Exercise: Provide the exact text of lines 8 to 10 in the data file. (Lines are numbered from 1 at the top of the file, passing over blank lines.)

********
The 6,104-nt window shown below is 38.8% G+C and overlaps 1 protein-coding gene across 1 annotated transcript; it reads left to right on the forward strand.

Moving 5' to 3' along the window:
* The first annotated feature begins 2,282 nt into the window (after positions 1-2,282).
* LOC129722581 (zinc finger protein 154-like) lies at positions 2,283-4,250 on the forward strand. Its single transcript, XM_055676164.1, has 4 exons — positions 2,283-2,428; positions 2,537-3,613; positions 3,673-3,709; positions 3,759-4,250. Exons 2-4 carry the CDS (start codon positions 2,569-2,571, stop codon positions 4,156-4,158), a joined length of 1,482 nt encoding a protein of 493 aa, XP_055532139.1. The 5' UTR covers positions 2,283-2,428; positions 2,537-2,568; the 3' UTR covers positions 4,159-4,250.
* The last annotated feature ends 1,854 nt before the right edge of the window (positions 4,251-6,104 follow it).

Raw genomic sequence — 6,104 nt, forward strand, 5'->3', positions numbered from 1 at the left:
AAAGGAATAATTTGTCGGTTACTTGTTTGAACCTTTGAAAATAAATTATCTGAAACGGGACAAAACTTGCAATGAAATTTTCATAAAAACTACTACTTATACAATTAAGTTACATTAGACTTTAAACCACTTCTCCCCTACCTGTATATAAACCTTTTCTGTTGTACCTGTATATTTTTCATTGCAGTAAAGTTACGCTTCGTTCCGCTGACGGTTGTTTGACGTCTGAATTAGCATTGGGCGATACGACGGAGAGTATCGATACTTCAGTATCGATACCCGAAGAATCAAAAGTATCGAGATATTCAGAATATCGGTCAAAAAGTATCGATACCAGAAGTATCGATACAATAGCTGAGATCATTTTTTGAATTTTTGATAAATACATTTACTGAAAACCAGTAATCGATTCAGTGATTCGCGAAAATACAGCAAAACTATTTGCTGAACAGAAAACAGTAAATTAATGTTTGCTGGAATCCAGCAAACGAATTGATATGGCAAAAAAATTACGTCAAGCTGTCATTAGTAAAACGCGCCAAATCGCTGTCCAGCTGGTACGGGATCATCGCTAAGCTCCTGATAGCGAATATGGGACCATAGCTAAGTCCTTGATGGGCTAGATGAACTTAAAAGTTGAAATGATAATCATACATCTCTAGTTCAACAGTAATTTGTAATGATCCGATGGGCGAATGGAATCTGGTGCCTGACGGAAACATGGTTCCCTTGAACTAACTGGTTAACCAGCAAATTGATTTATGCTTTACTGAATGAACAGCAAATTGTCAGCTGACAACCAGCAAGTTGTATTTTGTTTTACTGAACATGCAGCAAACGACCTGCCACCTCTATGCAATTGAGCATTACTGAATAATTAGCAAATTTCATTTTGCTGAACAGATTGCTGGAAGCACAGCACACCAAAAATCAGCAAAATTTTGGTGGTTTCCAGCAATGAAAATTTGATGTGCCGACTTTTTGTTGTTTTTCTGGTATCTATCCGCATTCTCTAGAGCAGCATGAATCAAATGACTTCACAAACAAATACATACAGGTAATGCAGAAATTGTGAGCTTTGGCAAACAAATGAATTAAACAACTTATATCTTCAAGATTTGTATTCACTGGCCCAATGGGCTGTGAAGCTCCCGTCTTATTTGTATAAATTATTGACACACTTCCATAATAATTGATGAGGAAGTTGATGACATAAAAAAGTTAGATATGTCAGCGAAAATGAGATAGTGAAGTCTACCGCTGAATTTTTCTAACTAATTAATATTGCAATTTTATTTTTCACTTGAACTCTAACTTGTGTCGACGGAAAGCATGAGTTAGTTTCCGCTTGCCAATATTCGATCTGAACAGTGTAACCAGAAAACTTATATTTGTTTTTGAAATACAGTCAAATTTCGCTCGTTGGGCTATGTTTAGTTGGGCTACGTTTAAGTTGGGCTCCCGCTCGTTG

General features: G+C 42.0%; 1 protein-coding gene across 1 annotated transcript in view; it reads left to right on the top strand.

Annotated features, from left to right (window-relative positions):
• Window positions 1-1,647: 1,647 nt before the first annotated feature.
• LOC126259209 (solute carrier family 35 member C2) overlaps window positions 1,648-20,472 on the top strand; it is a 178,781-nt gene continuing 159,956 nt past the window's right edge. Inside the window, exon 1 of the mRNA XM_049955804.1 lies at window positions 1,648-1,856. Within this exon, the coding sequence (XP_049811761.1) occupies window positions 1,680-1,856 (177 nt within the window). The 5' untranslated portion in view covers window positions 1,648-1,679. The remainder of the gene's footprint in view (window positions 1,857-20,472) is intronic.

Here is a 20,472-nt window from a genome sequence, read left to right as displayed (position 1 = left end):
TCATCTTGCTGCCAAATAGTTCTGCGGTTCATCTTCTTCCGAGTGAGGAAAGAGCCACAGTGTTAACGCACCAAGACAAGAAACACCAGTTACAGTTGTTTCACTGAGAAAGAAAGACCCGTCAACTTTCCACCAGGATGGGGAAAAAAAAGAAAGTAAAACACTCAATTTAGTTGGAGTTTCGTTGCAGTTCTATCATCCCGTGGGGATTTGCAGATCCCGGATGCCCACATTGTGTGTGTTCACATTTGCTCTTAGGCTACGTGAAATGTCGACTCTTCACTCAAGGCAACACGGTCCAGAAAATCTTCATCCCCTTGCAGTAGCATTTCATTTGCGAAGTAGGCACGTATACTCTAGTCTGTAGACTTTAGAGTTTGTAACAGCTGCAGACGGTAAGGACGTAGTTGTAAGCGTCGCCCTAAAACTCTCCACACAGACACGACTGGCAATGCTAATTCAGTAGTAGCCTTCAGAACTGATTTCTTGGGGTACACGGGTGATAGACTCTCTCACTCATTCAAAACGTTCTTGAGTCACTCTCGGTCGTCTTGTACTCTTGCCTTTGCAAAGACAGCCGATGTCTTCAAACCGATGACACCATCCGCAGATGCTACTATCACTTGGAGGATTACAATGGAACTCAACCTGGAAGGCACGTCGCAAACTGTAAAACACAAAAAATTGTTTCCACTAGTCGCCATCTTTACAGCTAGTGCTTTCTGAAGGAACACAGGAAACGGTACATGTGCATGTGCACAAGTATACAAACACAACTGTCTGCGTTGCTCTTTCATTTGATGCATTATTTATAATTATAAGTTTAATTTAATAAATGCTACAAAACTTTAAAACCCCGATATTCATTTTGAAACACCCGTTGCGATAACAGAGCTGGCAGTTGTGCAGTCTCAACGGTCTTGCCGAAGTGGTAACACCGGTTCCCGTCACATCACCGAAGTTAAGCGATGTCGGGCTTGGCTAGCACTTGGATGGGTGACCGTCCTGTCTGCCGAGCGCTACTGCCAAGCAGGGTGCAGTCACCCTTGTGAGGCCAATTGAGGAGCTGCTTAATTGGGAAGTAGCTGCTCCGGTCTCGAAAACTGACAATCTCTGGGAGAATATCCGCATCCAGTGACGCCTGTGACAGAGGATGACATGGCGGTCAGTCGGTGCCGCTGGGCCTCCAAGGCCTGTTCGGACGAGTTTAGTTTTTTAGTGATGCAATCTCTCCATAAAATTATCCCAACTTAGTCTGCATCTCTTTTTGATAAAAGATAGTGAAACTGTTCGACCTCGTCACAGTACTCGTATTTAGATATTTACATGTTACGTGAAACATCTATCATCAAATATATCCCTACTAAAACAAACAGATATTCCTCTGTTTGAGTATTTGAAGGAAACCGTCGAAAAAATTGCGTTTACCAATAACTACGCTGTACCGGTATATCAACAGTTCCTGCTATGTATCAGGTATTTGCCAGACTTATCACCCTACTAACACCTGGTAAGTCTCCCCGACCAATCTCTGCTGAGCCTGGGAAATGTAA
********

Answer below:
General features: G+C 42.0%; 1 protein-coding gene across 1 annotated transcript in view; it reads left to right on the top strand.

Annotated features, from left to right (window-relative positions):
• Window positions 1-1,647: 1,647 nt before the first annotated feature.